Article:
Labour chief's national security warning to unions - RTHK
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Labour chief's national security warning to unions

2021-05-16 HKT 18:07
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  • Labour Secretary Law Chi-kwong says authorities may investigate trade unions even if no complaints are made. File photo: RTHK
    Labour Secretary Law Chi-kwong says authorities may investigate trade unions even if no complaints are made. File photo: RTHK
Labour Secretary Law Chi-kwong has warned that the authorities may cancel the registration of trade unions as part of the government's new duties under the national security law.

His warning comes as the Labour Department plans to seek legislators' approval to create a new post to ensure trade unions comply with the security law.

Writing on his official blog on Sunday, Law said the Beijing-imposed legislation required the government to strengthen education, supervision and regulation of social organisations.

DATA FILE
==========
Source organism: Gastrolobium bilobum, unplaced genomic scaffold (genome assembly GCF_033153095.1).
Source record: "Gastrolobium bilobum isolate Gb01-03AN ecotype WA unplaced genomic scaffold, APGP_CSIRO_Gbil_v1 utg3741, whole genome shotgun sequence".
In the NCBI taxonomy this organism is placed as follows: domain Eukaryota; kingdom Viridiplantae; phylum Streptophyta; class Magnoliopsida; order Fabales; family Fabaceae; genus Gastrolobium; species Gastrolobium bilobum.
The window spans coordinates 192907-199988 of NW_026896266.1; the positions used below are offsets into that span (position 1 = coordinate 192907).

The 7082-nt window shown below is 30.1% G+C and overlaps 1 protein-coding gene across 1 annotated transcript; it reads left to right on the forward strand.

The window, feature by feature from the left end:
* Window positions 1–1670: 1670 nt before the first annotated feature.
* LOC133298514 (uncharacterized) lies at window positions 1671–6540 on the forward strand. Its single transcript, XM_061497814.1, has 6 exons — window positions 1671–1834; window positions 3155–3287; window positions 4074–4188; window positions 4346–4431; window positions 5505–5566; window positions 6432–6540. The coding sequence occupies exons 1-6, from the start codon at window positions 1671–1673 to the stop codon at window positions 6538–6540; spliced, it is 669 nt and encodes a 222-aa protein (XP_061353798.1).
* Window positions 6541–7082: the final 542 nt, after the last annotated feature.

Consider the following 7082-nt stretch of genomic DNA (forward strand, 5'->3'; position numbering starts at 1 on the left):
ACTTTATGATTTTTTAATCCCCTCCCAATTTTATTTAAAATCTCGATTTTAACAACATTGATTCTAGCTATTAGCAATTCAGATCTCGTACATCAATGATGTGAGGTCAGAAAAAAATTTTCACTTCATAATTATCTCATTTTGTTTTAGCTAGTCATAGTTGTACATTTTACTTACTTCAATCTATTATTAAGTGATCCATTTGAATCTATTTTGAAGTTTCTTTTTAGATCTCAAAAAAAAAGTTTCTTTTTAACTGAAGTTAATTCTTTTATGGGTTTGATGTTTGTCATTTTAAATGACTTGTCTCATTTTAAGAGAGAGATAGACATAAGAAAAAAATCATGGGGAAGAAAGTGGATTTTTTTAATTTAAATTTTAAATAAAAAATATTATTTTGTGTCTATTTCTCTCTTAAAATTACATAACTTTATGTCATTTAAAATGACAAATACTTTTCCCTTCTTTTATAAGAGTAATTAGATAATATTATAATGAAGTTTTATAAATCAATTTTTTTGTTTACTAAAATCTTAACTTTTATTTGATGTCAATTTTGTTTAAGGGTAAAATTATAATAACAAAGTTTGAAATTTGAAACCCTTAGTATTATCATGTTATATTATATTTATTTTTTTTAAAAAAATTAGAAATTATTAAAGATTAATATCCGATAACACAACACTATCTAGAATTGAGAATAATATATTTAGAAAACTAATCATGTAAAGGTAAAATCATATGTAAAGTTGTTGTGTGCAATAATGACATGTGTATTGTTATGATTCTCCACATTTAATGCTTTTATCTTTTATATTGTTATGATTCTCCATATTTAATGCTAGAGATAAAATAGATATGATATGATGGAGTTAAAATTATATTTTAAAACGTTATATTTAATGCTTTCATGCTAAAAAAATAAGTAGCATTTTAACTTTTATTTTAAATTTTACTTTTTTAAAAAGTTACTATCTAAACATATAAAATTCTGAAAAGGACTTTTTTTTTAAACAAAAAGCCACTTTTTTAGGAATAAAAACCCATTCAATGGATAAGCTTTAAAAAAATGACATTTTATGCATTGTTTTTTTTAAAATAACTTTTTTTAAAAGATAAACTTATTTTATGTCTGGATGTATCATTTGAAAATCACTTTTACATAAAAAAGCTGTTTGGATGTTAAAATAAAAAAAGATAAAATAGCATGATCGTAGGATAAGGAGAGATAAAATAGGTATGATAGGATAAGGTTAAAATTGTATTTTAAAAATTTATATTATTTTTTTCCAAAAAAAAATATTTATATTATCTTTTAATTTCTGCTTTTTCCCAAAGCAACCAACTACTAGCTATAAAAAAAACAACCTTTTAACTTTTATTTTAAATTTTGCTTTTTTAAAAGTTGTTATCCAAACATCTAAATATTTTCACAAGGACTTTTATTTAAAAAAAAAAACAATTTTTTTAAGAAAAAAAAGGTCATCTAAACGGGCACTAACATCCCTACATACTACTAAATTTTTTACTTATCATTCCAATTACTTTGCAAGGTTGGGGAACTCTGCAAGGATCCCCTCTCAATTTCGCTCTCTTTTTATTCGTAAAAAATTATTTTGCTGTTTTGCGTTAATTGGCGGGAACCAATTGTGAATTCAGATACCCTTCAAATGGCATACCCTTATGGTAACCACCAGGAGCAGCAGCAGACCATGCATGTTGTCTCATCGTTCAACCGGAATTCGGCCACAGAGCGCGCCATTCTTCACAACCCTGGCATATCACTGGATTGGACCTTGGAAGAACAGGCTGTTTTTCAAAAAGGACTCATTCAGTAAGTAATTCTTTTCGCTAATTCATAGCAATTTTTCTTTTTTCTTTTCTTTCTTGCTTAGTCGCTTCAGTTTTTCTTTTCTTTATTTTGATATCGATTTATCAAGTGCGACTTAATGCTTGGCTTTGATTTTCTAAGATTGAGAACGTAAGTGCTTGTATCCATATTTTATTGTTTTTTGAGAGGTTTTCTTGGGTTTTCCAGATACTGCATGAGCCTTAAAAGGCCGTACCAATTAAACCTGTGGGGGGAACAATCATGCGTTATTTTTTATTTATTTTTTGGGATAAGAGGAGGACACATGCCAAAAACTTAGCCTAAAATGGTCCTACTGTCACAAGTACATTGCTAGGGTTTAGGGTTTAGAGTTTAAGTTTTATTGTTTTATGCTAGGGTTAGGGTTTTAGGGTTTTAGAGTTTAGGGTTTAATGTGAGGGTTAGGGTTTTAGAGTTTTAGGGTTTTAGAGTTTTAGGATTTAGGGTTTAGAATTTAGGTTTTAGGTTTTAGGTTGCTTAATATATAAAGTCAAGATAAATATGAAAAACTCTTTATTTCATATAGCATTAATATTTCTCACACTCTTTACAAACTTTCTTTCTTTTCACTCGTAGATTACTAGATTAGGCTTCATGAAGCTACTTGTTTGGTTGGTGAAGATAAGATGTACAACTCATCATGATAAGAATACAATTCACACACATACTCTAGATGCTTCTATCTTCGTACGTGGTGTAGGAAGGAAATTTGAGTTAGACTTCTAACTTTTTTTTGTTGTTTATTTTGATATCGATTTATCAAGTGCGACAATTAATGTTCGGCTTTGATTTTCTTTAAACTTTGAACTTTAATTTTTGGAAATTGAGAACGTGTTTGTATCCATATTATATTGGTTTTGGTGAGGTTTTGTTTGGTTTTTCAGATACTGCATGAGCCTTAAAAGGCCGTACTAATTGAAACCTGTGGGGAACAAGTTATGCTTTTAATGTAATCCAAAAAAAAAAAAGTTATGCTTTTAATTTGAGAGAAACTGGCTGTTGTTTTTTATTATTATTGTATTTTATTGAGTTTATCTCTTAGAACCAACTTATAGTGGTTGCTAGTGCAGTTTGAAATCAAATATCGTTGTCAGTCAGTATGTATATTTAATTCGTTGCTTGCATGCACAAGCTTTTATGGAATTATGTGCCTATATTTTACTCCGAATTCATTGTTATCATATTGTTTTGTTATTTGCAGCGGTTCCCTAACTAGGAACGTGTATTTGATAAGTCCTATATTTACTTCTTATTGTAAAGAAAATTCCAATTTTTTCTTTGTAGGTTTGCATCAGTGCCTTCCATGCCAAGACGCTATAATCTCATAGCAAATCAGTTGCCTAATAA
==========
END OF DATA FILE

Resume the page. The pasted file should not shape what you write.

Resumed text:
He said the Labour Department would formulate corresponding measures to improve trade union members' understanding of national security, as well as to supervise their works.

"If individually-registered unions are suspected of violating the Trade Unions Ordinance, the registrar will follow up, and depending on the results, it could cancel the union's registration," he wrote.

Law added that the registrar could investigate even if there wasn't a complaint, as the Labour Department had a responsibility to take the initiative.

An alliance of unions said it wasn't surprised by the move, and accused the government of trying to control public opinion and freedom of speech.

The alliance also questioned whether the work of the new chief labour officer would overlap with police.

It warned that after targeting political parties, student unions and trade unions, authorities may then turn their attention to public organisations, NGOs, and private companies.

If a union has its registration cancelled, it would effectively cease to exist.

Separately, Law said new applications for trade unions had been arriving like a 'tsunami', with some 1,500 in the first three months of the year – compared with just 16 for the whole of 2018. Last year, authorities received more than 4,200 applications, with the majority still not processed.